Focus on Safety and compliance will come

Everyone wants clarity.  We want the comfort of knowing we are doing the right thing or that we are meeting the targets we and others set.  Workplace safety is no different but it has been complicated to an extent that clarity is unachievable and so uncertainty has come to dominate.

Occupational health and safety (OHS) consultants are often asked by business, small business in particular, “just tell us how to comply”.  Once upon a time this could be done but now the best a consultant can do is say something like “I reckon you’ll be okay, ……. if you follow through with the commitments needed, and keep your state of knowledge up to date, and take out as many liability insurances as you can, and become a member of an industry association ….and……..and…..”

The cult of “reasonably practicable” has been a major cause of this uncertainty but even prior to this was the move in Australia in the 1990s from a prescriptive regulatory structure to performance-based.

OHS compliance is now at the stage of the “best guess” or an “educated guess”, if one is lucky.  This “best guess” situation is seen as increasing the level of risk or exposure on small business owners but a quick look at the history of OHS in Australia will show that the risk has not increased.  It is only that the level of responsibility, that was always on employers, cannot now be avoided.  Where previously one could say that “WorkSafe said it [whatever it was] complies”, now one must take ownership of the risk and the responsibility by stating that “I believe this complies”.  The obligation for a safe workplace resides exclusively with the person or organisation who gains the most benefit from the production of that company where in the past one could argue that the responsibility was shared with the regulator.

In the prescriptive era, business and industry associations decried the interference of government OHS agencies as being limiting and pedantic and prescription became a pejorative word.  So OHS regulators and governments of the day embraced performance-based measures that reduced the policing aspect of the inspectorate and allowed employers to determine and control their risks.

Yet in this century, business and industry associations continue to complain about regulations, interference and red tape.  Largely the current complainants are those seeking compliance with OHS laws instead of seeking safety, regardless of laws.  If one focuses on safety and the reduction of harm, if one begins to accept the responsibility for OHS and act like a grown-up, the sources of tension, the sources of uncertainty – the regulations, the interference and the red tape – disappear or at least fade considerably.  Business can achieve clarity on workplace safety when it stops looking at the laws and begins looking at the OHS principles.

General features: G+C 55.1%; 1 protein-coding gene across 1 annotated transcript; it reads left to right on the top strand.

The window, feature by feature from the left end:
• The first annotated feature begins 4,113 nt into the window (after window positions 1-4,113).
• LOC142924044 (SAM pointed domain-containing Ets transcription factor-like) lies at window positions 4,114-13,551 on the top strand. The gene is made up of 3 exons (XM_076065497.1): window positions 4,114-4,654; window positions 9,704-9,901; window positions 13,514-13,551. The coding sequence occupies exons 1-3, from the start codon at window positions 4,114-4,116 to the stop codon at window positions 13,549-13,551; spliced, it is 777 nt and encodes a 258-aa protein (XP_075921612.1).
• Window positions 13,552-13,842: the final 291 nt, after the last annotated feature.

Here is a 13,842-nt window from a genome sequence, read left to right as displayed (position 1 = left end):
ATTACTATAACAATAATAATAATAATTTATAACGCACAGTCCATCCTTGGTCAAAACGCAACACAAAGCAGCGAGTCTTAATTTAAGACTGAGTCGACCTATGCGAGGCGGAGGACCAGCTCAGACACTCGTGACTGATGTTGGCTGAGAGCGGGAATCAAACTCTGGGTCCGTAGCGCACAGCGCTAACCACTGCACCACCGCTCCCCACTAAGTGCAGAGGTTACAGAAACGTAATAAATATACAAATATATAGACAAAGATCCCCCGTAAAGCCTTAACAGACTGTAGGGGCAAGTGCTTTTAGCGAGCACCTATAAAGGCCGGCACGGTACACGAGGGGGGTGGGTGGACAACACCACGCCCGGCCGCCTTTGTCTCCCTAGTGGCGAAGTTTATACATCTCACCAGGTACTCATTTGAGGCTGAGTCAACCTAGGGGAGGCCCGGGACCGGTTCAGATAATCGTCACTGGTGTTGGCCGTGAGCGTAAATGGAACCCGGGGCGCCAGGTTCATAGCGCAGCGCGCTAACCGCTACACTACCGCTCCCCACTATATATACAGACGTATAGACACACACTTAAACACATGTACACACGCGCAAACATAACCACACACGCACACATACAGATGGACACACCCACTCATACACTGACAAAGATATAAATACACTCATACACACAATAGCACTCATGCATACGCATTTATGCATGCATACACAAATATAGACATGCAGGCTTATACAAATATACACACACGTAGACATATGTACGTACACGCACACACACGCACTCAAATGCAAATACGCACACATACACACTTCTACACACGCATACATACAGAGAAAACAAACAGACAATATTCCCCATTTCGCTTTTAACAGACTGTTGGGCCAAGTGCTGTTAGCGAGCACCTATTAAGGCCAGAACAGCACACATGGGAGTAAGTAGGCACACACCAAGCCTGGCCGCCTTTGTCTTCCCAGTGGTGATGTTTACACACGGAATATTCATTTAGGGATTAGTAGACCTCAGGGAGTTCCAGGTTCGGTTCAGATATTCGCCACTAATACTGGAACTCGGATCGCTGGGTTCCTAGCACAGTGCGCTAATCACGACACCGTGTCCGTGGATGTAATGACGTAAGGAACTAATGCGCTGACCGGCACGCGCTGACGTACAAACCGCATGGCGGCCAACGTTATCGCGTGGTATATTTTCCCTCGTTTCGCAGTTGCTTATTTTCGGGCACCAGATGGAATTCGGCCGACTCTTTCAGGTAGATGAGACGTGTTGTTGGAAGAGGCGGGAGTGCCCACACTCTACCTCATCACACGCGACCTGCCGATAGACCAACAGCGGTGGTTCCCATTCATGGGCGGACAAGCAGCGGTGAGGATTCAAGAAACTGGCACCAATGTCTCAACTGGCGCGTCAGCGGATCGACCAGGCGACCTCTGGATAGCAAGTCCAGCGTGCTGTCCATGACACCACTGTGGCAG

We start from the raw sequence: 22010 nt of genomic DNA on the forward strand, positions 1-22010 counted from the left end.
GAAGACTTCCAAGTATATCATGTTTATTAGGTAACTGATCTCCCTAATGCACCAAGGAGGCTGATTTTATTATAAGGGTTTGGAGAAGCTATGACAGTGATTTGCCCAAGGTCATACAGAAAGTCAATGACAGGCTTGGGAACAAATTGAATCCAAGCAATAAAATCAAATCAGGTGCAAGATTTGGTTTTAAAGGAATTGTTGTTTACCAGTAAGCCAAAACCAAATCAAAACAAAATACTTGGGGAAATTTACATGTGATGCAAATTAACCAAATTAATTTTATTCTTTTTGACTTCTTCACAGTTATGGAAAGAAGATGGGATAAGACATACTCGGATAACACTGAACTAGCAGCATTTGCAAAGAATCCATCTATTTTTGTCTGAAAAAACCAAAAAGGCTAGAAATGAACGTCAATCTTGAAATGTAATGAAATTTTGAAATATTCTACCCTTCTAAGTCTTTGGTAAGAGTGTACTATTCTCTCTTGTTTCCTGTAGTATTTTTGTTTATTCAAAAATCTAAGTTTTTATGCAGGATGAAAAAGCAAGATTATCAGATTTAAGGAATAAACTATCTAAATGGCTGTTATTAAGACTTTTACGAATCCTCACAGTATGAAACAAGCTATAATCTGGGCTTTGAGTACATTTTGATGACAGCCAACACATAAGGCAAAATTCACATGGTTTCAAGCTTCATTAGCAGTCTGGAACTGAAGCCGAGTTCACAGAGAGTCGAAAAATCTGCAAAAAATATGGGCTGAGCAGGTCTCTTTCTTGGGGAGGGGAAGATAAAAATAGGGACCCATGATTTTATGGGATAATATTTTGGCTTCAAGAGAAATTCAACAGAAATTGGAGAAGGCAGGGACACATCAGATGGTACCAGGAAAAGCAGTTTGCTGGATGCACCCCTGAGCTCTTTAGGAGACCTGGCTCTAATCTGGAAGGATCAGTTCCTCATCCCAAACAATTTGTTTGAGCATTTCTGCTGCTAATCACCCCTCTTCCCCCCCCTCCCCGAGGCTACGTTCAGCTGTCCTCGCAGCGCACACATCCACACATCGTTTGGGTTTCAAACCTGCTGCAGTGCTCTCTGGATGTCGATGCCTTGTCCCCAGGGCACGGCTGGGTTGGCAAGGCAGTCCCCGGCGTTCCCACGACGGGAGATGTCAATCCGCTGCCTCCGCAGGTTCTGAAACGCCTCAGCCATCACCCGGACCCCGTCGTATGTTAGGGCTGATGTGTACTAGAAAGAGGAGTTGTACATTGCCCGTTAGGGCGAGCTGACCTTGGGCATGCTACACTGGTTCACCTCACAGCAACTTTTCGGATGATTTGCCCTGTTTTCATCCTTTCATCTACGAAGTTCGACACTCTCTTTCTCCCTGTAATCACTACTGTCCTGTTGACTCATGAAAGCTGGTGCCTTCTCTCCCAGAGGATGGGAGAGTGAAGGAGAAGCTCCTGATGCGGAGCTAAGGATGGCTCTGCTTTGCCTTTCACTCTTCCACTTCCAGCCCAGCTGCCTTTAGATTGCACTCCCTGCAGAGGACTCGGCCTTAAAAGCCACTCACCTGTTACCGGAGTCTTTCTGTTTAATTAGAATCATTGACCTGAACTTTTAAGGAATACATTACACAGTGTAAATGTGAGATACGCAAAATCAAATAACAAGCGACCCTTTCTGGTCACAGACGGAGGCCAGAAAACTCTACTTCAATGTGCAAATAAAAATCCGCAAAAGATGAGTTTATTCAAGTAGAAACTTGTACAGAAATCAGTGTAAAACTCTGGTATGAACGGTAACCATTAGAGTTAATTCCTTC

Many business owners repeat the mantra of “everyone goes home the same way they came to work” [I always think this means if you traveled in by train, you go home by train, or if you come to work with a hangover, you can go home with one] but they usually impose this on OHS regulatory obligations rather than seeing the mantra as a moral and social obligation to their workers, independent of the laws.

Britain is an example of a country whose business groups struggle to work with OHS laws, they struggle to see beyond compliance and they have come to hate the Health and Safety Executive as the embodiment of OHS compliance. The Government has responded by eliminating OHS compliance for some sectors of the economy without replacing it with the values or morals required to keep from hurting people.

As Australia officially enters election mode for the next few weeks, similar lobbying by the business groups will be re-energised for the easing of OHS regulations.  The UK strategy may even by advocated locally.  But the lesson from Britain is that there should never be a void in changing OHS laws.

In the 1990s Australia moved from prescriptive OHS laws and regulations to performance-based but it moved from something to something else. Britain has moved from something to nothing.  Business has moved from clarity (even though that clarity was resented) to what they perceive as a freedom but it is a false freedom of the type that is likely to penalise workers.

Regulatory or policy change on OHS must first establish a direction, and a future, before it dispenses with the old.  Britain has failed to do this and Australia is contemplating the same risk.   All parties need to focus on safety as a priority and compliance as a lesser issue for by attending to safety first, compliance will come.